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TEACHING STUDENTS ABOUT THE SEVERITY OF INVASIVE SPECIES

Monday, January 28, 2019   (0 Comments)
Posted by: ASHS
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SAN MARCOS, TEXAS;  TEACHING STUDENTS ABOUT THE SEVERITY OF INVASIVE SPECIES

A study out of Texas State University delves into what educational methods will most effectively and efficiently guide student attitudes concerning invasive species and their potential environmental threat. Tina Waliczek, Kathryn Parsley, Paula Williamson, and Florence Oxley examined this question within their article entitled Curricula Influence College Student knowledge and Attitudes Regarding Invasive Species as found in HortTechnology journal.

Negative impacts from invasive species present a global problem. Consequently, invasive species biology has emerged as an important subdiscipline of conservation biology.

“The purpose of this study was to determine if a lecture, a lecture and laboratory learning model, or both influence college student learning gains and whether increase in knowledge results in changes in attitudes about invasive species.”

One realization that may slow revelatory alarm on this topic is the fact that very few ecosystems in the world are completely free of introduced species, and an increasing proportion of habitats is becoming dominated by them. It’s the commonplace nature of this phenomenon that may leave common perception all too relaxed regarding the severity of what this means in reality. After all, research demonstrates that invasive species decrease species diversity, have negative economic impact, and threaten human health.

Recognition of threats posed by invasive species has led to increasing pressure to control and eradicate them. Yet, control and eradication have proven controversial. Limited public perception and uninformed opinion have carried a negative impact on measures to protect a given habitat from the harm these introduced variables can generate.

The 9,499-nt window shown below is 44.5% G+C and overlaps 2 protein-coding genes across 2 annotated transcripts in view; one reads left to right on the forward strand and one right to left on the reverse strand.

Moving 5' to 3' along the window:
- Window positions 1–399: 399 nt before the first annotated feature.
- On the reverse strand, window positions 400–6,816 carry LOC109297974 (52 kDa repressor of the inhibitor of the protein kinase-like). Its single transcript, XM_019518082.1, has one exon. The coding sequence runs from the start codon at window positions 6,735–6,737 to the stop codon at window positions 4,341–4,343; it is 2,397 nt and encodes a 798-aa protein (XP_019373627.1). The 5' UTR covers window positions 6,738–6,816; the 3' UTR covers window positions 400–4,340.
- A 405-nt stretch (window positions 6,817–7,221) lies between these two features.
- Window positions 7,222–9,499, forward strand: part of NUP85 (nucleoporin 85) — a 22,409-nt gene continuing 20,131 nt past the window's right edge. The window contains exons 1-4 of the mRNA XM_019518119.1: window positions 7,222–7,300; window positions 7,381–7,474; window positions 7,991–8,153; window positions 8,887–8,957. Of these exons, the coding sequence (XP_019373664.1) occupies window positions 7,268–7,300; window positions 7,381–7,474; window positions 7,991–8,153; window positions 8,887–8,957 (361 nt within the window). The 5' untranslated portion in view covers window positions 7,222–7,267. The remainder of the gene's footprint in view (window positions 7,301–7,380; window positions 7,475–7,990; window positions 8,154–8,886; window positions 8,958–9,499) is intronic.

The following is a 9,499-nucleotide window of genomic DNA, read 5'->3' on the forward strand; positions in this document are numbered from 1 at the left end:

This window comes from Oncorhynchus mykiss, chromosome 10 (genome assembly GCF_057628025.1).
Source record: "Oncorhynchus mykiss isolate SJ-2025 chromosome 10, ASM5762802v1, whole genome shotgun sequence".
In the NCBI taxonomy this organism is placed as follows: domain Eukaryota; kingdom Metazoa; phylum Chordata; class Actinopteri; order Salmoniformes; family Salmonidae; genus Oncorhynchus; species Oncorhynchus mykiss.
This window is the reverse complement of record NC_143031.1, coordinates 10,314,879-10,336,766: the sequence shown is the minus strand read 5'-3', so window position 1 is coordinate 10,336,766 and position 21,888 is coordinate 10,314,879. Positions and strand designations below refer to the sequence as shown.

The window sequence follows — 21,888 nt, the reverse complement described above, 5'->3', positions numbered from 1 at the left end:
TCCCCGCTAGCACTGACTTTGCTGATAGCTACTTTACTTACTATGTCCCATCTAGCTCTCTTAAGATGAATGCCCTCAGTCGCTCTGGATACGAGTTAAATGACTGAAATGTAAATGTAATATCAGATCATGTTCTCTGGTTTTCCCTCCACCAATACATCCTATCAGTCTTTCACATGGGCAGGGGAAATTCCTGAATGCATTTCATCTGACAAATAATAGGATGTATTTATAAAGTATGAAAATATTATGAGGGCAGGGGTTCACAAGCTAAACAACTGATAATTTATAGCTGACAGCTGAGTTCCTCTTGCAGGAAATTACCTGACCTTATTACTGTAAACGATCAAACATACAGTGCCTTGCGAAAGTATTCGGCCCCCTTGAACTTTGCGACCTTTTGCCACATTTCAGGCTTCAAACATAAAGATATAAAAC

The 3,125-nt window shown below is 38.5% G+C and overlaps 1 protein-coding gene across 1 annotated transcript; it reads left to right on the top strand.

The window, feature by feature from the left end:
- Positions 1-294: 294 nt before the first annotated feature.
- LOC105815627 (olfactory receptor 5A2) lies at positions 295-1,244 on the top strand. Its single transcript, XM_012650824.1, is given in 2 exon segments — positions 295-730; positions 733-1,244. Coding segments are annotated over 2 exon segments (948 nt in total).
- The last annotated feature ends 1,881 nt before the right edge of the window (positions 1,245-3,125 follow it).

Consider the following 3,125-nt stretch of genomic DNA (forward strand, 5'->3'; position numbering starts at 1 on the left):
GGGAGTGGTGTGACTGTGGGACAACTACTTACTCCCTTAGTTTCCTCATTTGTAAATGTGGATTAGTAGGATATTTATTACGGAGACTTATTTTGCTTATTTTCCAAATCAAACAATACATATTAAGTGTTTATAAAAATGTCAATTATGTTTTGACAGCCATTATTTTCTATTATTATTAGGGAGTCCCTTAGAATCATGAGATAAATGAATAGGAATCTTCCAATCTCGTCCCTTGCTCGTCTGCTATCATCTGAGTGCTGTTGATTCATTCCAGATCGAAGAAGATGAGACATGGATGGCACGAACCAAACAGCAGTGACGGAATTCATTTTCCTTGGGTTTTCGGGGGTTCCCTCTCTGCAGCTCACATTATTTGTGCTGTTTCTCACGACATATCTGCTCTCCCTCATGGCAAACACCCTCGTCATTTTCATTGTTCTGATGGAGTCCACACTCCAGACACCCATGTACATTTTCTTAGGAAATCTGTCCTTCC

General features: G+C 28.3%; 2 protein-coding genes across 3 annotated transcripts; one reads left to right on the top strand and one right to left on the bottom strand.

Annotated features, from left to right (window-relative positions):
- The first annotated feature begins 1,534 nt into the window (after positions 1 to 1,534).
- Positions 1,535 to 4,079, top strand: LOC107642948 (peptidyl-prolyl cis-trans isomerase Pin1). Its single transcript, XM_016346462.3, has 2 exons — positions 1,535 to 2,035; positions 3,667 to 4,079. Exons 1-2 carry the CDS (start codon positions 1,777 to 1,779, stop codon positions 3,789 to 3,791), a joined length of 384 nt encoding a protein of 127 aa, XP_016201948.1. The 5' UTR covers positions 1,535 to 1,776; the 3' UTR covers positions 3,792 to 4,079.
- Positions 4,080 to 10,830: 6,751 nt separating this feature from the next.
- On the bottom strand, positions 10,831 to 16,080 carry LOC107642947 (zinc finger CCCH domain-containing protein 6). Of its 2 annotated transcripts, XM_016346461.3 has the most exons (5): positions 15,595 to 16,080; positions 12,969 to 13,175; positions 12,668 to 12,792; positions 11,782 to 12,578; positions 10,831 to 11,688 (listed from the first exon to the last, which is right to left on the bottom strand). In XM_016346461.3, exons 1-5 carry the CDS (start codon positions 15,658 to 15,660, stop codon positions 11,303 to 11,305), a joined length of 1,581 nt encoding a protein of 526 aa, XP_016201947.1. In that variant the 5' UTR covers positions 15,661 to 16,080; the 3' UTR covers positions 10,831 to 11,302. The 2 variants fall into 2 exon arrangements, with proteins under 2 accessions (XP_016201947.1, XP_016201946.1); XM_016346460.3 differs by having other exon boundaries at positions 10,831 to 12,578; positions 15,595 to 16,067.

So the operating theory holds that education is among the keys to success in this venture. To measure the best-approach educational curricula, the researchers uses a pre- and posttest instrument that measured knowledge and attitudes of invasive species and was administered to several different classes of students. One group of students received a lecture and laboratory curricula between the pre- and posttest. A second group of students received only a lecture between their pre- and posttest. And a third group received no instruction at all between tests.

Waliczek adds, “Public education plays a vital role in developing positive attitudes and securing support for invasive species management. Our study showed that higher education can influence college students’ knowledge and attitudes toward environmental issues.”

The lecture was in the form of an electronic presentation, whereas the laboratory curriculum included a case study, a visual aid, and a scavenger hunt to educate students about examples of invasive plant and animal species.

In all classes and groups, there were at least 2 weeks between administering the pre- and posttest. Results showed that the third group scores, those involving no instruction, were not different between pre- and posttest. However, both the lecture-only and the lecture and laboratory groups had scores that changed after receiving their separate curricula, indicating that both methods had some beneficial impact in helping students to become more educated about invasive species.

Waliczek continued, “Sometimes, people think that we possibly outgrow the need for hands-on learning and, especially in this time of an overabundance of technological learning, we lean towards looking at photos on our phones or computer. This study showed that college students responded best when we had an approach that included some field study of species.”

 

The complete article is available on the ASHS HortTechnology electronic journal web site:  http://horttech.ashspublications.org/content/28/4/548.full.  DOI: 10.21273/HORTTECH03979-18. Or you may contact Tina Waliczek of Texas State University at tc10@txstate.edu or call her at (512) 245-3324.

Founded in 1903, the American Society for Horticulture Science (ASHS) is the largest organization dedicated to advancing all facets of horticulture research, education, and application. More information at ashs.org.

 

 


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